In Northern and North-Central WI this might seem a strange request given our recent snowstorm, however we admitted a female Ruby-throated Hummingbird a few days ago from Deerbook, WI. She is in surprisingly good condition because the homeowners kept their feeders out, clean and full. Bringing the feeders in at night is helpful as well so the nectar does not freeze.
It is not true that by leaving feeders up longer will prevent their migration however you can save the life of late migrators by offering a needed food source.
We are grateful to them and to the many other residents of our region that have called us for hummingbird help. We have had calls from and hear the hummingbirds are recently still in Wausau, WI, Minneapolis, MN,Hayward, WI, Wilson, MI, Portage, WI, to name a few.
As a reminder...
Keep your feeder clean. Rinse well so assure no residue remains in the feeder or feeding tubes. Bottle brushes and tiny brushes for the drinking tubes are available at Wild Birds Unlimited as well as other retailers.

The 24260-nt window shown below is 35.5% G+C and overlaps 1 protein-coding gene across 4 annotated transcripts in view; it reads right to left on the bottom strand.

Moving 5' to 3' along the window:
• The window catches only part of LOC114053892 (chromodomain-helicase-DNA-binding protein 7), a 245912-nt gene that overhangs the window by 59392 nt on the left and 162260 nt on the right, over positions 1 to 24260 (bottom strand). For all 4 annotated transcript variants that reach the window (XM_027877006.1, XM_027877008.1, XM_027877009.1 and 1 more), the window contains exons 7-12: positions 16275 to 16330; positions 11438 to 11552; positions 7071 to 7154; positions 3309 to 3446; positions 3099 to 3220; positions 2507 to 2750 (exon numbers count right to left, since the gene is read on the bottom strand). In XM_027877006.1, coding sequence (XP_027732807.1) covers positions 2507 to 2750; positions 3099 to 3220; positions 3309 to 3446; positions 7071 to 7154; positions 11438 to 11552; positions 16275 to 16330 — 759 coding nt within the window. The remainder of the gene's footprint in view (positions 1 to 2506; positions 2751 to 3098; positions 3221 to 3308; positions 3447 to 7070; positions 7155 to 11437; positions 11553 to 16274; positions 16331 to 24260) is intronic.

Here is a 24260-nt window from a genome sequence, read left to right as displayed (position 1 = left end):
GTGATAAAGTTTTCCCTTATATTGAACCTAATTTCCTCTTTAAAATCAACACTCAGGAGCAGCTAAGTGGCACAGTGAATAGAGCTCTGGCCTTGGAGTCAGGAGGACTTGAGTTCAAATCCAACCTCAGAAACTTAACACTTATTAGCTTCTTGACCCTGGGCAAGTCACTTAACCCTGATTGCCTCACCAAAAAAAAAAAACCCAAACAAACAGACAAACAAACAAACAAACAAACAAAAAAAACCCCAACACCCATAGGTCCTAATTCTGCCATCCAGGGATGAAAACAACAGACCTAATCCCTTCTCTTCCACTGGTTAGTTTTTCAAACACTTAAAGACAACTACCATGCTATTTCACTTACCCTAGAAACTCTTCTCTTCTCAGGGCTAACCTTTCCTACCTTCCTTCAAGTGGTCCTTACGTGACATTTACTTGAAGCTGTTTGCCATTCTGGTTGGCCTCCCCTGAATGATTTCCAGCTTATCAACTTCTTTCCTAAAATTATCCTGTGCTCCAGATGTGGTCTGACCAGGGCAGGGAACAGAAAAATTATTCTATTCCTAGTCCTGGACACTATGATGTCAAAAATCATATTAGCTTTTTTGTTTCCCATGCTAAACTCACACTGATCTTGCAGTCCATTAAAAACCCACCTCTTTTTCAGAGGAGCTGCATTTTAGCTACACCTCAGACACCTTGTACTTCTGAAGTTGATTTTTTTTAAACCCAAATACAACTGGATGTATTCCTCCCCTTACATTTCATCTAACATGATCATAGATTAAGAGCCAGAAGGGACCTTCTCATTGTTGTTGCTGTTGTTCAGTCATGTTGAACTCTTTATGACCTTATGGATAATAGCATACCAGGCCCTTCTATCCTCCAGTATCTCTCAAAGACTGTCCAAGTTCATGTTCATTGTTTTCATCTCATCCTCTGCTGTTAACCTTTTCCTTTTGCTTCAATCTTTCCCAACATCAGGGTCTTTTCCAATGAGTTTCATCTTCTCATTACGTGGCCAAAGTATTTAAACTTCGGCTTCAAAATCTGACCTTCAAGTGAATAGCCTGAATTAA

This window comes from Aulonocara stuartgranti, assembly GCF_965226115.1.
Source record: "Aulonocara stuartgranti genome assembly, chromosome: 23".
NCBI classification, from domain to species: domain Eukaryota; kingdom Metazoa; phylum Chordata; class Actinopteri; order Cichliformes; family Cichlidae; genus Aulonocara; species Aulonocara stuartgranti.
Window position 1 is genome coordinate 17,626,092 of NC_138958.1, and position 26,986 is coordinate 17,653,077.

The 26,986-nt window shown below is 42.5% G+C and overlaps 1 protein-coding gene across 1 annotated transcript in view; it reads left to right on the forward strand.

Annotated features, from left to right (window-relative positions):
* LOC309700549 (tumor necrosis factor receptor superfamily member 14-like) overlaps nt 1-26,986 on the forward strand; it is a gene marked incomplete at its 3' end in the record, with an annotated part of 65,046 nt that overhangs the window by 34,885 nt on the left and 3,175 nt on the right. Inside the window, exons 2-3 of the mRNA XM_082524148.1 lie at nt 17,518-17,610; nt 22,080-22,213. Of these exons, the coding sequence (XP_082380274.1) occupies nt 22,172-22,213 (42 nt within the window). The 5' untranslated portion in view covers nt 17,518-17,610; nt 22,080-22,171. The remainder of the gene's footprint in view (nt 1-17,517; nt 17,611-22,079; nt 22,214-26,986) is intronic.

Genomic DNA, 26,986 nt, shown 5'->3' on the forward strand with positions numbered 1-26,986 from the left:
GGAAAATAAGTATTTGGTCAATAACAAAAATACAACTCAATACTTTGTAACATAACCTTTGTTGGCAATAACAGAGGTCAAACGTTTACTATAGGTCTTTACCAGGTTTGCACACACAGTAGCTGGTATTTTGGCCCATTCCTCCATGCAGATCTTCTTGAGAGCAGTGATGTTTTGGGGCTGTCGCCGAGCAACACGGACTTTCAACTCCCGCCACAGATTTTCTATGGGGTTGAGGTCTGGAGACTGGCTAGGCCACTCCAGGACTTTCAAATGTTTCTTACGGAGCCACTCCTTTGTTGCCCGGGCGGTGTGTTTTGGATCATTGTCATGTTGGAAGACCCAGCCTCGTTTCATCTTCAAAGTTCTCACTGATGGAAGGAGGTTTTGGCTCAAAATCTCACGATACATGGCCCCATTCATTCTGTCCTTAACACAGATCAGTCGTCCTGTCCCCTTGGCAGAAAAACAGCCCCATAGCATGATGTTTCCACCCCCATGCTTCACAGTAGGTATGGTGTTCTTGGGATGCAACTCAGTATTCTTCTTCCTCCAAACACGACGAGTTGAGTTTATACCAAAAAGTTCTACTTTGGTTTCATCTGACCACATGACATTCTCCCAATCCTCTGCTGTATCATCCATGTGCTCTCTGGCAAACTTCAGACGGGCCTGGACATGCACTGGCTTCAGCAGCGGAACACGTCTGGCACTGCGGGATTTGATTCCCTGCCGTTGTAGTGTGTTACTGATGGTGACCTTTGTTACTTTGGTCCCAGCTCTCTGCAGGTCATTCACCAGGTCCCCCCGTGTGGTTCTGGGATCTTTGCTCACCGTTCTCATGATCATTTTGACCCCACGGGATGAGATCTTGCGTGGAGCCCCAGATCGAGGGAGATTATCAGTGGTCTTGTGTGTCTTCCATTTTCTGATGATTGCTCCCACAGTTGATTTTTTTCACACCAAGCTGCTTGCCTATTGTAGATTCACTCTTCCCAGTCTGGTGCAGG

Make your own nectar is easy and best for the hummingbirds.
1 c. of water to 1/4 c of granulated white sugar. Heat to boiling,cool and put it in a clean well rinsed hummingbird feeder.
We have a few days coming up that will reach 50 degrees F. so the little ones should be able to make it if they have adequate fresh source of nectar or food.
If you find a hummingbird that is injured and needs help please call your local wildlife rehabilitation center or REGI at 715-623-4015.
One of our recent hummingbird patients is on her way down to a more southerly location today with REGI Board Member and super volunteer Steve Fisher and Evie Fisher. She will be released this afternoon at a location with lots of hummingbird feeders. She is a lucky little lady to have hit a window, a situation that brought her into rehabilitation and consequently got her migration help.